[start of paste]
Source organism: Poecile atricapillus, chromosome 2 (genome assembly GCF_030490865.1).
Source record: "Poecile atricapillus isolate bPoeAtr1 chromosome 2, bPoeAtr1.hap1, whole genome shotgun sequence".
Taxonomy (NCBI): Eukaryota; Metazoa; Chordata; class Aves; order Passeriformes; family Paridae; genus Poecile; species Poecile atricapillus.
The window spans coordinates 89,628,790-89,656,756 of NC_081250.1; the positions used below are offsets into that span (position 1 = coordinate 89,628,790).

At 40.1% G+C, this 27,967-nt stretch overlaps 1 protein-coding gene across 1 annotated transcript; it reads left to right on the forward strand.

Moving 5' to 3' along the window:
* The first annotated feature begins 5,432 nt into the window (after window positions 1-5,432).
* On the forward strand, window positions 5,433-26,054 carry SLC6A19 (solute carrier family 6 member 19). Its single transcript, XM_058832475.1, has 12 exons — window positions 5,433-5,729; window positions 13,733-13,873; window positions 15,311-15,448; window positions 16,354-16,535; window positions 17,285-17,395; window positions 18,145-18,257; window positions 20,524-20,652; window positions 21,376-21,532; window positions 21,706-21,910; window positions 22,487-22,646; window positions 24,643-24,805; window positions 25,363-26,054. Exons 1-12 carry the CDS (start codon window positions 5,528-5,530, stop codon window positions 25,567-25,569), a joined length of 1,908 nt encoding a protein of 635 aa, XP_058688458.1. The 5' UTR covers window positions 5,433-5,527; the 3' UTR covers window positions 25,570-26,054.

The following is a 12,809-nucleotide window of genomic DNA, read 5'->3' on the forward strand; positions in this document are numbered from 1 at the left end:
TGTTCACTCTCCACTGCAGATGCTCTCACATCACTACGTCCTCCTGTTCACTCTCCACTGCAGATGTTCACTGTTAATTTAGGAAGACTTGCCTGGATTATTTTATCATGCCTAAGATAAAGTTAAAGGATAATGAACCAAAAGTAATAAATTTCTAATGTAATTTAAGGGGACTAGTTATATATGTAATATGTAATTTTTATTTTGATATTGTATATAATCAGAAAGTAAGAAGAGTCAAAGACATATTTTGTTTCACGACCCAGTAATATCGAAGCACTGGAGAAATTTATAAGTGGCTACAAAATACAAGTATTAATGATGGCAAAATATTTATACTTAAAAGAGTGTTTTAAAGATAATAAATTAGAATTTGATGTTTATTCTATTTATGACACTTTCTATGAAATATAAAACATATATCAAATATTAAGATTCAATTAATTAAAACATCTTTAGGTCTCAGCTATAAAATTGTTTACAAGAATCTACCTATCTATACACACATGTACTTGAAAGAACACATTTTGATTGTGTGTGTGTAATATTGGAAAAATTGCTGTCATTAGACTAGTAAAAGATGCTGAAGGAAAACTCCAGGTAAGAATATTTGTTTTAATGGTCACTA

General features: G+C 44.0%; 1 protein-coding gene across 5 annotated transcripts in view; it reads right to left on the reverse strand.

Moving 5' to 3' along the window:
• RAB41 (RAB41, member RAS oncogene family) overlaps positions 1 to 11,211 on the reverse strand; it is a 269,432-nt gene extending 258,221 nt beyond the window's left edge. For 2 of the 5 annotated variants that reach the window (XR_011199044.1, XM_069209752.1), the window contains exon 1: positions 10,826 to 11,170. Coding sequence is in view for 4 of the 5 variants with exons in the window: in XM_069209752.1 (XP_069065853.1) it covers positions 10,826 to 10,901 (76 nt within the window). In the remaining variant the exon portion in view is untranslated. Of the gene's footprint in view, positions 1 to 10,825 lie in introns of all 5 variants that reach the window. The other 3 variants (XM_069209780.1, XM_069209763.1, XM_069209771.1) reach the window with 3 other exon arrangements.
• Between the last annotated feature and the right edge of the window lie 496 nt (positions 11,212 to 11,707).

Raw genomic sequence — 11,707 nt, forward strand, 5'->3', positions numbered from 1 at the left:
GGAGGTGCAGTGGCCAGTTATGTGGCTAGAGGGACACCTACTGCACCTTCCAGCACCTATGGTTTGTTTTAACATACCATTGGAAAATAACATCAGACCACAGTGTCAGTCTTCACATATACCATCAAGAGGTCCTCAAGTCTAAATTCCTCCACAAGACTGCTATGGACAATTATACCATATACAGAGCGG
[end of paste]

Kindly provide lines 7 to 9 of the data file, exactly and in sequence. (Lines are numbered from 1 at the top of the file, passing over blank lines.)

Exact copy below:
* The first annotated feature begins 5,432 nt into the window (after window positions 1-5,432).
* On the forward strand, window positions 5,433-26,054 carry SLC6A19 (solute carrier family 6 member 19). Its single transcript, XM_058832475.1, has 12 exons — window positions 5,433-5,729; window positions 13,733-13,873; window positions 15,311-15,448; window positions 16,354-16,535; window positions 17,285-17,395; window positions 18,145-18,257; window positions 20,524-20,652; window positions 21,376-21,532; window positions 21,706-21,910; window positions 22,487-22,646; window positions 24,643-24,805; window positions 25,363-26,054. Exons 1-12 carry the CDS (start codon window positions 5,528-5,530, stop codon window positions 25,567-25,569), a joined length of 1,908 nt encoding a protein of 635 aa, XP_058688458.1. The 5' UTR covers window positions 5,433-5,527; the 3' UTR covers window positions 25,570-26,054.

The following is a 12,809-nucleotide window of genomic DNA, read 5'->3' on the forward strand; positions in this document are numbered from 1 at the left end: